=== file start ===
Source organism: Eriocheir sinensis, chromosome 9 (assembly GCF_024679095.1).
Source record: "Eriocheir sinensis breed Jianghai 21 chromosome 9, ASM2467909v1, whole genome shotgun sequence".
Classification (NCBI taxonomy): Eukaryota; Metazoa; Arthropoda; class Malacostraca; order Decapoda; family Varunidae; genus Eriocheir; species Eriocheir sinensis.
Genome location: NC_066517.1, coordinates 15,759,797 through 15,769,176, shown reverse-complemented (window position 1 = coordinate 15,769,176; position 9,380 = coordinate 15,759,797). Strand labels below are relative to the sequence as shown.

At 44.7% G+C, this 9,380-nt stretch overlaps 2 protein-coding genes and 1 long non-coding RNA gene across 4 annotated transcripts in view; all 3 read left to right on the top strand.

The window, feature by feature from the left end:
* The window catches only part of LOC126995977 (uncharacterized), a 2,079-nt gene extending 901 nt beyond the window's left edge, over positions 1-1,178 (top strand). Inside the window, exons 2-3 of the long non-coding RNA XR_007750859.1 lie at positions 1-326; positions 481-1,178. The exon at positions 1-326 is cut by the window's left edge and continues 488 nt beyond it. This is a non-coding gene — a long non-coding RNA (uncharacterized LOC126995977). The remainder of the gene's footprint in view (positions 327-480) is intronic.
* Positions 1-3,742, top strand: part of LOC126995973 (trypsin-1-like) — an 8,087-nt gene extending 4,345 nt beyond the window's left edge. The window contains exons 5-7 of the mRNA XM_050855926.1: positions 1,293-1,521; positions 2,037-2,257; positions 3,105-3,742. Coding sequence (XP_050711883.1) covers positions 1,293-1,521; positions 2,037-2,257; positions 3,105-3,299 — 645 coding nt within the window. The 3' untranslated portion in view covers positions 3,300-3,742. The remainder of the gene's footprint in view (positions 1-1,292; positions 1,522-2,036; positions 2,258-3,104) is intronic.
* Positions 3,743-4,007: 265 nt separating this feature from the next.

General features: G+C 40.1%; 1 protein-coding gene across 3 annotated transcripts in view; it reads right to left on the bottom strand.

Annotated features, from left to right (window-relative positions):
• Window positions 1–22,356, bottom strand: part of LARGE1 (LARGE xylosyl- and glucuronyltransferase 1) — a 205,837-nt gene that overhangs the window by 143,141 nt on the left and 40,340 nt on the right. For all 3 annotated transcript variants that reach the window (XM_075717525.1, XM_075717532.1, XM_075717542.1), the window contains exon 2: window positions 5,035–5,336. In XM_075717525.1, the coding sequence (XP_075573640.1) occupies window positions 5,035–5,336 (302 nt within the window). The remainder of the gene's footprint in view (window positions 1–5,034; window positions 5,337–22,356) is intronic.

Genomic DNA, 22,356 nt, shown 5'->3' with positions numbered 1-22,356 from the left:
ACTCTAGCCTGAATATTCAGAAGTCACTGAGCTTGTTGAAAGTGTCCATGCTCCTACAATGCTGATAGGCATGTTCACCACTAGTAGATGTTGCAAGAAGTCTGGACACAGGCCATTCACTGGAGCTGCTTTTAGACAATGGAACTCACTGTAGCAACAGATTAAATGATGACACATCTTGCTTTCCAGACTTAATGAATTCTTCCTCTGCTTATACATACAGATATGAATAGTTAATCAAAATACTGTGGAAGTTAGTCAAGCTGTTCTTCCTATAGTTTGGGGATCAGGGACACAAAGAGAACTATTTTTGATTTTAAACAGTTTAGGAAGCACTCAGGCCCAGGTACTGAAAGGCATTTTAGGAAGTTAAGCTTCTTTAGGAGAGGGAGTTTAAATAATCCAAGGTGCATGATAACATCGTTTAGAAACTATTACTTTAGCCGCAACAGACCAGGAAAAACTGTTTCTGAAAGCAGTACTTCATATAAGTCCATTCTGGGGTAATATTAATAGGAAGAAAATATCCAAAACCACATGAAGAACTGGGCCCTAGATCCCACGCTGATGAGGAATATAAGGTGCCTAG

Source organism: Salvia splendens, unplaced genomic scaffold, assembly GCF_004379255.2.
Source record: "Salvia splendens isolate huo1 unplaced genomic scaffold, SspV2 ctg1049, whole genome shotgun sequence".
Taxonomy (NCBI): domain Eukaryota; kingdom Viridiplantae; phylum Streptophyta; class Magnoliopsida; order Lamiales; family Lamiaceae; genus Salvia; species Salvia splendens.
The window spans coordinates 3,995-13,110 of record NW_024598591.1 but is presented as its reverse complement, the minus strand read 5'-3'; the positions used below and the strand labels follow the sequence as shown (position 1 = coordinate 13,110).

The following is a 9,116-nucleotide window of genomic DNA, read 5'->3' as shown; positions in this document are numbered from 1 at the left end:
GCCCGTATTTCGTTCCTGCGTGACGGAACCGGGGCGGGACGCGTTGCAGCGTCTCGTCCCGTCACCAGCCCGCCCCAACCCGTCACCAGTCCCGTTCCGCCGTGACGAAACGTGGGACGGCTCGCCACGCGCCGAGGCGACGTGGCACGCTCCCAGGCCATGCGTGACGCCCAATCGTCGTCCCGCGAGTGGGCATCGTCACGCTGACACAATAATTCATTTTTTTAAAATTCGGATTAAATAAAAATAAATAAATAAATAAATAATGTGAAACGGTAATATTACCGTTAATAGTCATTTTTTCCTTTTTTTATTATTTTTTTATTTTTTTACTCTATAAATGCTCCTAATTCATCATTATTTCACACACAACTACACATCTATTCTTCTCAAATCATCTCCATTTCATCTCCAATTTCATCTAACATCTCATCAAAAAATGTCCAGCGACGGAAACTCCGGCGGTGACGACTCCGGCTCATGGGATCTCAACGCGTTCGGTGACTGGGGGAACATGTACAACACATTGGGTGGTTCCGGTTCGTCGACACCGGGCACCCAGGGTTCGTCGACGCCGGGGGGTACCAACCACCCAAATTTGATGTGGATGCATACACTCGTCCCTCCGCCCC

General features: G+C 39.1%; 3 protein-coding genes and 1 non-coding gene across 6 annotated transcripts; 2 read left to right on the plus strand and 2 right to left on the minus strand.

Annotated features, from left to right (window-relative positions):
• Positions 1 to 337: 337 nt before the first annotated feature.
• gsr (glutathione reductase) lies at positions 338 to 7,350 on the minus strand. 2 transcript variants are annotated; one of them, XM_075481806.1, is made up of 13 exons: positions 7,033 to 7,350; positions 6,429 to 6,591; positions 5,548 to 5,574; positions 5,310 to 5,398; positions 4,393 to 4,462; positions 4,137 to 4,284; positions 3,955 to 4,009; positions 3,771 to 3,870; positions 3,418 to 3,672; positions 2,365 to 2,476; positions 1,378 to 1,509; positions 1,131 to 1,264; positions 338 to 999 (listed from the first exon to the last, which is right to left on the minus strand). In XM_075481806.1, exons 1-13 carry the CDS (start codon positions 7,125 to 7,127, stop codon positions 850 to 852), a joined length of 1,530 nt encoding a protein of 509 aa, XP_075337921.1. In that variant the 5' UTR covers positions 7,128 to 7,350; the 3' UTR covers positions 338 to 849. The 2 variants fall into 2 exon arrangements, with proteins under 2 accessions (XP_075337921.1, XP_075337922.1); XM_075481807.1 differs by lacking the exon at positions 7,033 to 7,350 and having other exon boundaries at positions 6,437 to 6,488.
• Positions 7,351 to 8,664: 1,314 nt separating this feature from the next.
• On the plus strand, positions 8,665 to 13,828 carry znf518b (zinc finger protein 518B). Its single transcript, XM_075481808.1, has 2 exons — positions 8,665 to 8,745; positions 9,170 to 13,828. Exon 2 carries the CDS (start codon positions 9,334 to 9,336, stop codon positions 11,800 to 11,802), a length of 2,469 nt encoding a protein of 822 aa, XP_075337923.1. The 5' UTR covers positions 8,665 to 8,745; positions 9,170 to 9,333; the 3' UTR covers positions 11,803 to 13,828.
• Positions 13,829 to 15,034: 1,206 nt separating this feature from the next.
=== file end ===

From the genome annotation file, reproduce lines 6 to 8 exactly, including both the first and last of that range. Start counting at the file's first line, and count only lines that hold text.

The window, feature by feature from the left end:
* The window catches only part of LOC126995977 (uncharacterized), a 2,079-nt gene extending 901 nt beyond the window's left edge, over positions 1-1,178 (top strand). Inside the window, exons 2-3 of the long non-coding RNA XR_007750859.1 lie at positions 1-326; positions 481-1,178. The exon at positions 1-326 is cut by the window's left edge and continues 488 nt beyond it. This is a non-coding gene — a long non-coding RNA (uncharacterized LOC126995977). The remainder of the gene's footprint in view (positions 327-480) is intronic.
* Positions 1-3,742, top strand: part of LOC126995973 (trypsin-1-like) — an 8,087-nt gene extending 4,345 nt beyond the window's left edge. The window contains exons 5-7 of the mRNA XM_050855926.1: positions 1,293-1,521; positions 2,037-2,257; positions 3,105-3,742. Coding sequence (XP_050711883.1) covers positions 1,293-1,521; positions 2,037-2,257; positions 3,105-3,299 — 645 coding nt within the window. The 3' untranslated portion in view covers positions 3,300-3,742. The remainder of the gene's footprint in view (positions 1-1,292; positions 1,522-2,036; positions 2,258-3,104) is intronic.